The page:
residents might have to pay an extra fee to help fund fire department needs in upcoming years.
Plum officials are considering implementing a hydrant fee for all residents to benefit the borough's fire fund.
Council had voted on the matter and decided to give it more time.
Members of the borough council finance committee—Mike Dell, Keith Nowalk and Don Knopfel—met with fire department officials on Tuesday to discuss the possibility.
All four borough fire departments—, , and —had representatives present at the meeting.
The borough's fire fund—used to pay for fire department equipment and apparatuses, insurance, hydrant and water service, worker's compensation and more—currently has a little more than $45,000.
However, officials transfered $75,000 into the fund in January. Had they not done that, the fund would have been $30,000 in the hole.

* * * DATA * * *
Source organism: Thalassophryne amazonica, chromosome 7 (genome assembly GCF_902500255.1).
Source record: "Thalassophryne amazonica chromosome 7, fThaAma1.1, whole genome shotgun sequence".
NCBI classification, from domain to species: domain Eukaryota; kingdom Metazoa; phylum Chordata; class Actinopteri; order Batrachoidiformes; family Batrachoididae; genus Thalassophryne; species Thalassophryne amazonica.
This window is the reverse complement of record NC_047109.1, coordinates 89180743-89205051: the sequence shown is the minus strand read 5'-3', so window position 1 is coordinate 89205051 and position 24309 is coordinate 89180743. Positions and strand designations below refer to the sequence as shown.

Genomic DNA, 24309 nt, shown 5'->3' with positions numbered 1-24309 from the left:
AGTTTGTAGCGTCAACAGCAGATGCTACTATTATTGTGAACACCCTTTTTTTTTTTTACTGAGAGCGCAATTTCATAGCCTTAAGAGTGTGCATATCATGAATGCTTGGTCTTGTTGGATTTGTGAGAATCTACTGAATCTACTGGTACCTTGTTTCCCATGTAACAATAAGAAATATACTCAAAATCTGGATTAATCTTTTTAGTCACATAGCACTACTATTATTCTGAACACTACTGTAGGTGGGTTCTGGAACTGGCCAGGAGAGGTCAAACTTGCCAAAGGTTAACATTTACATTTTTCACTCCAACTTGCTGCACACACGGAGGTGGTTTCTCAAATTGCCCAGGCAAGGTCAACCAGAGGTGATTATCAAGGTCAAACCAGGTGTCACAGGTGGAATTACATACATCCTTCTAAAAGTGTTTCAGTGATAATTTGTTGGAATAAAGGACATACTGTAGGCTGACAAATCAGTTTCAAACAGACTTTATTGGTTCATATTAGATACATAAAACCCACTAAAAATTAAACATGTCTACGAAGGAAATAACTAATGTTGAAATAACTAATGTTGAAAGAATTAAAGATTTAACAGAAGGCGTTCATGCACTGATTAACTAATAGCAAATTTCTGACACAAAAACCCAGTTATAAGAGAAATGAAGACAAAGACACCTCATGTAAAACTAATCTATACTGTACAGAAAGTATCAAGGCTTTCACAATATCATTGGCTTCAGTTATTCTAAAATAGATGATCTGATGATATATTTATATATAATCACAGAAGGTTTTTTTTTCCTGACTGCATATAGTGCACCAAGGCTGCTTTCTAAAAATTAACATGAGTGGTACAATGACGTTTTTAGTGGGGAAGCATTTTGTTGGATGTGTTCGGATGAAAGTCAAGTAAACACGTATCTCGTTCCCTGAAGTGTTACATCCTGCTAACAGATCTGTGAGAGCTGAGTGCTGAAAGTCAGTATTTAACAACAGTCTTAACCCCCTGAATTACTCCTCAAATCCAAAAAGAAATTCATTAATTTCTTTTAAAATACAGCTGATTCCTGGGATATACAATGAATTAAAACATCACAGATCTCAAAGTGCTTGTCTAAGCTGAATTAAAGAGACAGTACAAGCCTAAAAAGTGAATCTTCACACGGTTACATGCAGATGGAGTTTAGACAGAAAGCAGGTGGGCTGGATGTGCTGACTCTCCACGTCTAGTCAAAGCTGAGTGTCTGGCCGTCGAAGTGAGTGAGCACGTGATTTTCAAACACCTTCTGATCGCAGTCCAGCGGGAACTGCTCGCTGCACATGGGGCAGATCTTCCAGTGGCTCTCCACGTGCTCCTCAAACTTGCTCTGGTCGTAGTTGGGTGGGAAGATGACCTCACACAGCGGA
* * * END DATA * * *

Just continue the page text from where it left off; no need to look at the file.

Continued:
For several years, officials had been taking money out of the fire fund to balance the general fund budget.
Without any extra revenue, the fund is predicted to have a $31,000 deficit in 2013, a $112,800 deficit by 2014 and a deficit of almost $200,000 by 2015.
Implementing a $1-per-month hydrant fee would generate about $132,000 annually—about $65,000 is needed to pay for hydrant and water service.
Unity VFD was in line to get a new pumper this year, however, it wasn't able to due to the condition of the fund.
If the hydrant fee is implemented, the fire departments can start buying pumpers as scheduled by 2013.
Dell suggested even increasing the amout to $1.50 or $2 per month to help the departments pay for any renovations needed—including the possible movement of Renton VFD to a .
All fire officials agreed to send a list of needs to borough Manager Mike Thomas.
Dell said if the fee in implemented for 2013, it can be adjusted annually. However, he said he doesn't want to "keep hitting the residents" with more expenses.
Council will continue to discuss the possibility of the fee throughout the year. To go into effect in 2013, officials must approve it by December, though Dell said the fire departments most likely would know a lot sooner than that.
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